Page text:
What a nice idea. Why didn't any of these so-called "free-market" types get that idea yet?
I'm always wondering. Isn't there some law such as "Sachzusammenhang" (the law must only pertain to a certain matter) when making laws?
Because here in most European countries (apparently not the EU), it's usually mandatory that a law only pertains to a certain matter. You can't put a gun control law into an act aimed at guaranteeing pensions.
Armed rebellions and insurrections are quite pointless, unless you get the majority of people on your side. That doesn't mean they have to agree or even participate in your insurrection; but they have to agree with your goal.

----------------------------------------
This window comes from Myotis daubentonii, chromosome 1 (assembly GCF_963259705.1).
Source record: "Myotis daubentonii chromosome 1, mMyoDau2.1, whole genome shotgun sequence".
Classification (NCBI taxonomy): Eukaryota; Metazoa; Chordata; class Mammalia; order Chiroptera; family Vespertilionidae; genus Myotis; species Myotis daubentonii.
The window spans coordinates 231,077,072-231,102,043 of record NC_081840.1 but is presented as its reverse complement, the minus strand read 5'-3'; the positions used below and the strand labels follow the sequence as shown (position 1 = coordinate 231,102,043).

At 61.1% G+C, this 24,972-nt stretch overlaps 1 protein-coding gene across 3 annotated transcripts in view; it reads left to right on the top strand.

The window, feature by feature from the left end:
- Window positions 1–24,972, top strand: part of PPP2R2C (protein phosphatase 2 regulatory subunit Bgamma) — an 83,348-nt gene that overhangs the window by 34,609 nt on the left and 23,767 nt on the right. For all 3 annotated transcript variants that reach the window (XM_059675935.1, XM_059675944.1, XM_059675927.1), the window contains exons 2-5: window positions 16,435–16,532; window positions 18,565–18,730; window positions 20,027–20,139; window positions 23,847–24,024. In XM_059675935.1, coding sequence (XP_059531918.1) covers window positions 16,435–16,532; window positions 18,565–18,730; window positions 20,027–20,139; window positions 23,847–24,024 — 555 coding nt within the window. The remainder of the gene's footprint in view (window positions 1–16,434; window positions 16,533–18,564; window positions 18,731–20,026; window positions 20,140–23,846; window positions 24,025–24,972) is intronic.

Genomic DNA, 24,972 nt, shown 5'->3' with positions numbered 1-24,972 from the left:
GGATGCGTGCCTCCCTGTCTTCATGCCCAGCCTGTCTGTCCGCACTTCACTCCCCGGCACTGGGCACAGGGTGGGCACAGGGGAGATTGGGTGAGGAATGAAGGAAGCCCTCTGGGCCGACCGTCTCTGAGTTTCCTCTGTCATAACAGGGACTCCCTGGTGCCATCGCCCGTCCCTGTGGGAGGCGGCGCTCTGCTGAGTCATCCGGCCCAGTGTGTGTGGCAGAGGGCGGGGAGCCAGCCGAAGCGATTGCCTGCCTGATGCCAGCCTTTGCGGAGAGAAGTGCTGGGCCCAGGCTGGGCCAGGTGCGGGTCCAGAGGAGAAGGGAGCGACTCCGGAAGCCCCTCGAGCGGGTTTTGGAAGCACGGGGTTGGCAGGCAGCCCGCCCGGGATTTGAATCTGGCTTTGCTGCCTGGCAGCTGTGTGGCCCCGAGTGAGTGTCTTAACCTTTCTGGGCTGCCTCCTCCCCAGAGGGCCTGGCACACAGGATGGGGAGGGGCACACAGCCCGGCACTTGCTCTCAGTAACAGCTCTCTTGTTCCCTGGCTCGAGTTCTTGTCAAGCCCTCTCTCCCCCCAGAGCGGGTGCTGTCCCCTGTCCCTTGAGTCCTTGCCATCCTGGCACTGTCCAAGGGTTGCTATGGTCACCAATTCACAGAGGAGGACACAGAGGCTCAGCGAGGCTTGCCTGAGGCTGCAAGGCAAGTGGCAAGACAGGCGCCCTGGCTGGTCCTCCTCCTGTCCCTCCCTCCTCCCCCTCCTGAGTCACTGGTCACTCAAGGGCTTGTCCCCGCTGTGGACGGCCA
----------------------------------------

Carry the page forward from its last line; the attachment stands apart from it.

And if the majority would agree with you, Obama would not have gotten a second term, and congress would look quite different. Which would completely alleviate the need for any insurrection in the first place.
Of course, this is assuming you want to achieve any goal that can be classified as something involving more freedom.
If you just want to enact some totalitarian state, you don't need the support of a majority. You only need enough forces to overthrow the governments forces. See ISIS.
So the only option really is to get people to think, and to value freedom more than they're getting made fearful by government propaganda.